The anticipation levels for the second season of Netflix’s hit romance series Bridgerton were so high. Maybe too high – we immersed ourselves so much in the world of Lords and Ladies, the goings-on of the ton and all those beyond gorgeous empire-waist gowns, that our excitement for the return of the Bridgerton world left us with lofty expectations.

I was concerned about season two living up to the hype when I learned that Rege-Jean Page, the standout star of Bridgerton and half the reason we all became so obsessed with the series (that chemistry with Phoebe Dynevor!) wasn’t going to be returning. There wasn’t even any controversy involved in this decision – the showrunners simply decided to stick with the book series’ storylines, which saw the focus taken off our beloved Duke and his bride Daphne, and honed in on eldest Bridgerton son Anthony. 

Given the Duke and Daphne’s red-hot romance was the reason so many of us have rewatched, ahem, certain episodes of the first season over and again, it seemed like an odd decision to remain faithful to the novels and leave them to live out their happy life off-screen. Daphne, being Anthony’s younger sister, still makes appearances, and we do get to see their gorgeous baby a few times. Still, it’s a huge loss for the series, and one they absolutely had to make up for with a new central couple that had just as much fire burning between them.

This, sadly, doesn’t happen. Without giving anything away, Anthony’s journey toward true love is a fizzle at best. This is in part because, for me at least, Anthony was never really a character I invested in. Even his far sexier romance with opera singer Siena Rosso didn’t grip me, so naturally his less-hot season two storyline had me reaching for my phone in distraction.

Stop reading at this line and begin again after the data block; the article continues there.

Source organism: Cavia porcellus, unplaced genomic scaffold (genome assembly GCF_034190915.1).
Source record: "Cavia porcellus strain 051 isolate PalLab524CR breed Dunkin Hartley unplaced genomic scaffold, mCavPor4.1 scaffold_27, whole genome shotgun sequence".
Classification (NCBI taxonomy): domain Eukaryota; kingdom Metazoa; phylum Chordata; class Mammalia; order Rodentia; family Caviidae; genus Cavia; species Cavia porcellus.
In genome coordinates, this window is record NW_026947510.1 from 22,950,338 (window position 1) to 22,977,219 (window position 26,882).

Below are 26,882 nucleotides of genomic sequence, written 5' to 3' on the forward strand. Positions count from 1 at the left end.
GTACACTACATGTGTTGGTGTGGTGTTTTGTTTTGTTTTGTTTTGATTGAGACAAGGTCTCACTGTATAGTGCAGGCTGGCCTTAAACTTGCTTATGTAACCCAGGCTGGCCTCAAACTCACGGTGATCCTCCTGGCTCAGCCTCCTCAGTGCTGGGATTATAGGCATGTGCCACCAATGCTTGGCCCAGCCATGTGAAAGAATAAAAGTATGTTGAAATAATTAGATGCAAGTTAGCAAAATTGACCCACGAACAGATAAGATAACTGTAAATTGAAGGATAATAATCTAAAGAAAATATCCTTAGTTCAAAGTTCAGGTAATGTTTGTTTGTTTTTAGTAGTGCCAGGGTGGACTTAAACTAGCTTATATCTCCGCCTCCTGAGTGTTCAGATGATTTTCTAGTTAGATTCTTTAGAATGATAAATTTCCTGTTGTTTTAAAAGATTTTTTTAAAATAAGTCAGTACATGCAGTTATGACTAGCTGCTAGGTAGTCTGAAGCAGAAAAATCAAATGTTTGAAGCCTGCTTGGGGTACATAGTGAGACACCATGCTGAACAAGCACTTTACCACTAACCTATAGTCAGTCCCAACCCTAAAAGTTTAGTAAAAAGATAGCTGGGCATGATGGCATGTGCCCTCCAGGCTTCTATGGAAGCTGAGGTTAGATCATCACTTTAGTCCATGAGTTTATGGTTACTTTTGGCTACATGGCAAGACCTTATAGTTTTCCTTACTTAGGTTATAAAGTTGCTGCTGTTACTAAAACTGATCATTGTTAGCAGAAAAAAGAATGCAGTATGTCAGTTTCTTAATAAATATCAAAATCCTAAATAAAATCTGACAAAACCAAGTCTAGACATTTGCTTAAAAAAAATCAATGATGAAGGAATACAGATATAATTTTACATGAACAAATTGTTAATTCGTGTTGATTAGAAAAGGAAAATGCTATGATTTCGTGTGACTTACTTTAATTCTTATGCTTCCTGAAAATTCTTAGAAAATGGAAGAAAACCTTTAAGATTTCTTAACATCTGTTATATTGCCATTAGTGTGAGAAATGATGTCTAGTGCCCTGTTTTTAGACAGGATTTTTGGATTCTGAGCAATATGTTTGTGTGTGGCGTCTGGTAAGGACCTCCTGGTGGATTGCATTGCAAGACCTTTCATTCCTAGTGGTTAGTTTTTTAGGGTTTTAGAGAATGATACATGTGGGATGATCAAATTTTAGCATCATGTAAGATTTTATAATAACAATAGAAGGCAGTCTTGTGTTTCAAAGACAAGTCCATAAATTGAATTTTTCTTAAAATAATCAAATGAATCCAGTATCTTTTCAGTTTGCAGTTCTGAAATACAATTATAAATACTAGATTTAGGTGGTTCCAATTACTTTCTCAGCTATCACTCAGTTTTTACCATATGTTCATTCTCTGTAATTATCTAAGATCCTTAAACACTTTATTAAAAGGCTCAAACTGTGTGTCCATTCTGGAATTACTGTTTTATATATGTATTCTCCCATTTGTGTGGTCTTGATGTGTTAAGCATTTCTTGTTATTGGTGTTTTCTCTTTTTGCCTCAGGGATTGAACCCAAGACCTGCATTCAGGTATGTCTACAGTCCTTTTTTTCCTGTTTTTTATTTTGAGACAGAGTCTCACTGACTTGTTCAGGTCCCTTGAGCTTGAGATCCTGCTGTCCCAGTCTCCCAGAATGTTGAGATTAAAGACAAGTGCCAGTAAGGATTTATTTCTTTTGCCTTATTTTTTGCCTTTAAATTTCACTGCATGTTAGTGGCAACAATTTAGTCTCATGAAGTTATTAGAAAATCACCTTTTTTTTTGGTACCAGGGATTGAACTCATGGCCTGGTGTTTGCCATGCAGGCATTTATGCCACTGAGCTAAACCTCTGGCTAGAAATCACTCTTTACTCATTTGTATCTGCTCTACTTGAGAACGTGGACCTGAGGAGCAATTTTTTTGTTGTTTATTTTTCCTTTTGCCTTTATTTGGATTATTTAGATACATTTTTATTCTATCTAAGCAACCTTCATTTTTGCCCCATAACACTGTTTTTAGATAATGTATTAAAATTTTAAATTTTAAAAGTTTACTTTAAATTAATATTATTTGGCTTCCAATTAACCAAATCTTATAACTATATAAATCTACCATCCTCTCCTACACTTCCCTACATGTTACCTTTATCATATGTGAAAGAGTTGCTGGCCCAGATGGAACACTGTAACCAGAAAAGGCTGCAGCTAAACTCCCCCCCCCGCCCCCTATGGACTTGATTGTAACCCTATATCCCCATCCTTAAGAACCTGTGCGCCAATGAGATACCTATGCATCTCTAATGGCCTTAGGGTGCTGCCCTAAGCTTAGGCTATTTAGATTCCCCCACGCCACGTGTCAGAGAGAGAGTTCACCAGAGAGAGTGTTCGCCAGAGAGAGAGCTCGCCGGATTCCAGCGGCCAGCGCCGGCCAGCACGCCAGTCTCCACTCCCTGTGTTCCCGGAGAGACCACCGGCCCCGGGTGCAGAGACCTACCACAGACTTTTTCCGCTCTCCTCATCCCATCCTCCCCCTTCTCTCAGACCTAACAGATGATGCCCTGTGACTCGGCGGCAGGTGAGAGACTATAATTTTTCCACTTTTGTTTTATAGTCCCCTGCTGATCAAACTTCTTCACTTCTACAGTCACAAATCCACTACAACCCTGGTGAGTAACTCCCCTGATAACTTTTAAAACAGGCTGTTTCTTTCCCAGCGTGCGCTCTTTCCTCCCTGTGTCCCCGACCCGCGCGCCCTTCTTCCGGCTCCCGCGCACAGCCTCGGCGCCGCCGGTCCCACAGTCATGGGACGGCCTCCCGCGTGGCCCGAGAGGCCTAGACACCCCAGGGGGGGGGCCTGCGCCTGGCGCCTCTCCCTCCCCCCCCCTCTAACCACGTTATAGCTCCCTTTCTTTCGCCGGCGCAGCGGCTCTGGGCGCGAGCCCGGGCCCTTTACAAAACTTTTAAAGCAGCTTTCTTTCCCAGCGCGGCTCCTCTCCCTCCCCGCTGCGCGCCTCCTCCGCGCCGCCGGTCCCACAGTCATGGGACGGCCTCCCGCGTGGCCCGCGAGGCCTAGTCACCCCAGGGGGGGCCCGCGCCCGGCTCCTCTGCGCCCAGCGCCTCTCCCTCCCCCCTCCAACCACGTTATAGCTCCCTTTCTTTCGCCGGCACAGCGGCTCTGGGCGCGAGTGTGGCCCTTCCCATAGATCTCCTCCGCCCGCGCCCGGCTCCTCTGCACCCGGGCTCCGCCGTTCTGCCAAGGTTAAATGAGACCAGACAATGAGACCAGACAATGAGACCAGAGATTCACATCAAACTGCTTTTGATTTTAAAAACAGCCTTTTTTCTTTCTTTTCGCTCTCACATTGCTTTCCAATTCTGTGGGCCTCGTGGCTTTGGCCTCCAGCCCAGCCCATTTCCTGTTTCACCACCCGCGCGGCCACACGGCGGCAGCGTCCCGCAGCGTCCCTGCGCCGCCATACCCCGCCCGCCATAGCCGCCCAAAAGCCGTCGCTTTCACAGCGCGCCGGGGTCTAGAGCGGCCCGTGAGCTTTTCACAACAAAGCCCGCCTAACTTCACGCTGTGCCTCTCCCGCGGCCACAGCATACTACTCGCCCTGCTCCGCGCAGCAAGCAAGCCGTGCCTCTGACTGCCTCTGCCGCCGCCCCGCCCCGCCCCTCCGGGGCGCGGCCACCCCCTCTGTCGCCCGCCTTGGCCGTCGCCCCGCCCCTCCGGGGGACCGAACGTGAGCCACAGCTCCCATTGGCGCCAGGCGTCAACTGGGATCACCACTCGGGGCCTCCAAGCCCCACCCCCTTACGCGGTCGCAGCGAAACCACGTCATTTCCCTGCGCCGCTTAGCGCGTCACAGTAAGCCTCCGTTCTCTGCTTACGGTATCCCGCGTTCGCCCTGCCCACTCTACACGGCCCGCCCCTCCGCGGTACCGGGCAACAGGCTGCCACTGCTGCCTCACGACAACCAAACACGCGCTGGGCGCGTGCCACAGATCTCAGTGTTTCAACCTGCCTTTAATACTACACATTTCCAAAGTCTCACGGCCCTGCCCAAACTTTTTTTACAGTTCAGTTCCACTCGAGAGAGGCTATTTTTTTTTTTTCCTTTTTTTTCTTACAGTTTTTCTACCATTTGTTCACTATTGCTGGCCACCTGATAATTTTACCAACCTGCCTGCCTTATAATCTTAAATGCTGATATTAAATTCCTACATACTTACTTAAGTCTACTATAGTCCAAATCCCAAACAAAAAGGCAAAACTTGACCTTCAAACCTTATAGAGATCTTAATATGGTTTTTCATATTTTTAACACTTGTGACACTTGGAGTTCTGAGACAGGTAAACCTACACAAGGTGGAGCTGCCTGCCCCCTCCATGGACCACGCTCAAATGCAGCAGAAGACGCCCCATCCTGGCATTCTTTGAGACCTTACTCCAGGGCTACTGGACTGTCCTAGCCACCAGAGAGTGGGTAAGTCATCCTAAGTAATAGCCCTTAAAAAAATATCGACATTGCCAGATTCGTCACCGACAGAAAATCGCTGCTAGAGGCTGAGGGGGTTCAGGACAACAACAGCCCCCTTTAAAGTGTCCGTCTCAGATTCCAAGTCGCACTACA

The romances of Anthony Bridgerton are lacklustre at best. Image: Netflix.

There’s less sex in season two of Bridgerton, but that’s not what makes it less of a sexy season. Even when the Duke and Daphne were pretending to hate each other, their sexual tension crackled. That comes down to great casting, but also just a great romance plotline. The Duke and Daphne story didn’t need tweaking for on screen because it was already a total home run – sweet, innocent Diamond of the ton Daphne, falling for the broken, avoidant Duke? Perfection.

That tension is missing in season two. We get glimpses of it, but by the time we do – around episode five of an eight episode season – it feels forced and calculated, with close-up shots of lips and hands intertwining doing the work of real, palpable chemistry. 

What Bridgerton season two gets wrong when it comes to its main romance, it gets right with side plots. The Featherington household meets their new Lord, and nothing goes as expected. It’s fun to watch Penelope, who we now know is Lady Whistledown, collect her secrets, plus the Queen is on a quest to uncover Whistledown’s true identity, and will stop at nothing to end the mysterious gossip.

Eloise Bridgerton joins the ton this season but, in typical Eloise style, is both completely disinterested in finding a husband, and deeply uncomfortable within the world of balls and preening. Instead, she immerses herself in an underground feminism movement. These are the plots I found myself investing in.

Still, when so much screen time is taken up with Anthony’s search for a wife, it felt like work to make it to the end of the season, instead of a delicious indulgence. Then, there’s the clunky and ultimately not that satisfying ending, where things have become such a mess for Anthony that it feels a bit ridiculous when all, of course, is well by the time the final credits roll. 

Love triangles and their complications take centre stage in season two. Image: Netflix.

What I’d love to see from season three of Bridgerton is a little more consideration for how the storylines of the novels work on screen. Rege-Jean Page should have been kept on and his character given, if not a full arc, at least some more substantial screen time so we could enjoy seeing him and Daphne explore family life together, for example. 

Daphne and the Duke’s love story should have continued in season two. Image: Netflix.

I’d also love for the series to have a more Regency-era conventional romance at its centre. The fact that women join the ton at a certain age and are expected to make a match by the end of the season means there would be far more arranged marriages of convenience than there would be love matches. There is nothing sexier than a simmering slow burn love, and it would be refreshing after two relationships that focused more on instant burning passion. 

So no, season two of Bridgerton doesn’t completely lose us – it just bored us. I’ve got a good feeling that season three can capture my attention again.